Can you give us chapter and verse on this, please, Pierre? I'm not saying there aren't any such instances, just that I can't recall any offhand. I know when Bach was inspecting organs he always mentioned things that the organ builder had supplied over and above the agreed contract (if he was doing his job properly for the authorities who engaged him, it was only proper that he should mention such things), but I can't recall any mention of "rare stops".

 

 

Five years before becoming Kantor in Leipzig, Bach visited the organ of the university Church,

rebuild by Scheibe (according to a specification by Eugen Casparini's son!).

The organist of the Nicolaï church was there and reports Bach's meaning in these words:

 

"Das Werck von dem Kötischen Capellmeister Herrn Bach, welcher dasselbe auf E. löblichen Universität begehren, am 16.Dezember. 1717, examiniren müssen, ohne eintzigen Hauptdefect, und dergestalt befunden worden, dass er solches nicht genugsam rühmen und loben können, sonderlich deren raren Register, welche neu verfertiget, und in sehr vielen Orgeln nicht zu finden."

 

"Die Orgeln J-S Bach", Christian Wolff & Markus Zepf, page 64.

 

I cannot resist to give the specification of this organ, something which would have been

destroyed immediately had it survived up to the "Reform" period, so widely it differs

from the neo-baroque Truths:

 

HAUPTWERK

 

Gross Principal 16'

Gross Quintatön 16'

Klein Principal 8'

Fleute allemande 8'

Gems-Horn 8'

Octav 4'

Quinta 3'

Quint-Nassat 3'

Octavina 2'

Wald-Flöte 2'

Grosse Mixtur 5-6r

Cornetti 3r

Zinck 2r

Schalmei 8' (en bois!)

 

HINTERWERK ("clavier de derrière". Aha!)

 

Lieblich Gedackt 8' (bois)

Quinta-tön 8'

Fleute douce 8'

Principal 4'

Quinta decima 4'

Decima nona 3'

Holl-Flöte 2'

Viola 2'

Vigesima nona 1 1/2' (1 1/3')

Weit-Pfeiffe 1'

Mixtur 4r

Helle Cymbel 2r

Sertin 8' (Régale assez tranchante)

 

BRUSTWERK

 

Principal 8'

Viol di Gamb naturell 8'

Gross Gedackt 8'

Octav 4'

Rohr-Flöte 4'

Nassat 3'

Octav 2'

Sedecima 1'

Schweitzer-Pfeiffe 1'

Largo 1 1/3' (Larigot)

Mixtur 3r

Helle Cymbel 2r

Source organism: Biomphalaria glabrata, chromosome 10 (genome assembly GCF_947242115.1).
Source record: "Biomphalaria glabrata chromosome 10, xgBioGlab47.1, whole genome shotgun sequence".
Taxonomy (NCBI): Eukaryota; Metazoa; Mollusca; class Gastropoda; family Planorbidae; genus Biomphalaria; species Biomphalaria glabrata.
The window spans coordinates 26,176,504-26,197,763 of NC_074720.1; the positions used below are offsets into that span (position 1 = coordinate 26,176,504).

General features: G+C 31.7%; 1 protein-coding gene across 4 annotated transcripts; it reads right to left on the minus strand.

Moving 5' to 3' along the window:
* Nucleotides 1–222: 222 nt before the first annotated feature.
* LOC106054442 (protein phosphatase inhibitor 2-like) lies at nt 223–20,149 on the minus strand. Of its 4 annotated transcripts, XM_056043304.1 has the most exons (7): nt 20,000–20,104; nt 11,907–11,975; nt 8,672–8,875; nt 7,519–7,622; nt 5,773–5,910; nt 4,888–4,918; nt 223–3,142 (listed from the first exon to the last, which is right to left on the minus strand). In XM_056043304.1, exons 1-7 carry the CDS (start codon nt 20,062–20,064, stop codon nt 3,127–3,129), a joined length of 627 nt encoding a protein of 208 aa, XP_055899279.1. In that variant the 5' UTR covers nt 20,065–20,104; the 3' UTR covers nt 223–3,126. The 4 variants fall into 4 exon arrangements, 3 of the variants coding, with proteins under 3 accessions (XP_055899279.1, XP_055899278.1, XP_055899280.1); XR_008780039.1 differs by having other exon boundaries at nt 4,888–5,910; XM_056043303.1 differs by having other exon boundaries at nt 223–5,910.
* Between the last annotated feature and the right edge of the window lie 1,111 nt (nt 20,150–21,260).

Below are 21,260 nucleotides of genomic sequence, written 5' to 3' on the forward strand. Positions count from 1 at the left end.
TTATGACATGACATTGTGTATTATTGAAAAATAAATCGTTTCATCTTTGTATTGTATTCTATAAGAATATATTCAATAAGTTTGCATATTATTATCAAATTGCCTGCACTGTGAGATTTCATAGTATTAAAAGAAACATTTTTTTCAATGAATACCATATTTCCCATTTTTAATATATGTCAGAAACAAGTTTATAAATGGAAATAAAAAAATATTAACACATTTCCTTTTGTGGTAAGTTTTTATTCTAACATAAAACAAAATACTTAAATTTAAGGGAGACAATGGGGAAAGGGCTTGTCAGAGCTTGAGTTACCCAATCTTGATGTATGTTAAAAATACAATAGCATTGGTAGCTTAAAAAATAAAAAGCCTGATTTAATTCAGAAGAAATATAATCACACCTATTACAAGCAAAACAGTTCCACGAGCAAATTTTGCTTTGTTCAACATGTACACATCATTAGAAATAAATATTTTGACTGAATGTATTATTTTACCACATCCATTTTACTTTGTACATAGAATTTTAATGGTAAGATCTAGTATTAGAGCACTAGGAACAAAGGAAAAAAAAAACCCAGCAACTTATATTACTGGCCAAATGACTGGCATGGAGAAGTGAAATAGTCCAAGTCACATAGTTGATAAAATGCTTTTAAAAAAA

PEDAL

 

Gross Principal-Bass 16' (emprunt HPTW!)

Gross Quinta-Tön-bass 16'(HPTW)

Sub-bass 16'

Octav-bass 8' (HPTW)

Jubal-Bass 8'

Nacht-Horn-Bass 8'

Gross-Hell-Quintbass 6'

Octav Bass 4' (HPTW)

Quint-Bass 3' (HPTW)

Octav-Bass 2'

Holl-Flöten-Bass 1'

Mixtur-Bass 6r (HPTW)

Posaunen-Bass 16'

Trompeten-Bass 8'

 

 

 

Pierre

Link to post
Share on other sites
I'm sorry MM, we really are not talking in the same language if that is REALLY what you think. But, as with Audsley, you are entitled to an opinion. I'm biased of course.

 

As for what Lewis achieved - and here I'm talking about the instruments rather than his appalling lack of business acumen - he was equally as opinioned as those whom we castigate today for their being in the same state, but he had some exceptionally rich friends who helped to gain him some very good contracts. The instruments are very fine but no better than the best of others, including my predecessor-three-times-removed. There is much hype about the Schultze influence which was actually hero worship, if you like, and whether this 'influence' actually made his organs any better than they would have been without it is debatable.

 

What it comes down to, and perhaps it's time this were admitted for the sake of calling a truce and getting this thread back onto its proper sujet, is that we all have different tastes and to call someone else's tastes some of the things quoted in this thread today is really rather disingenuous.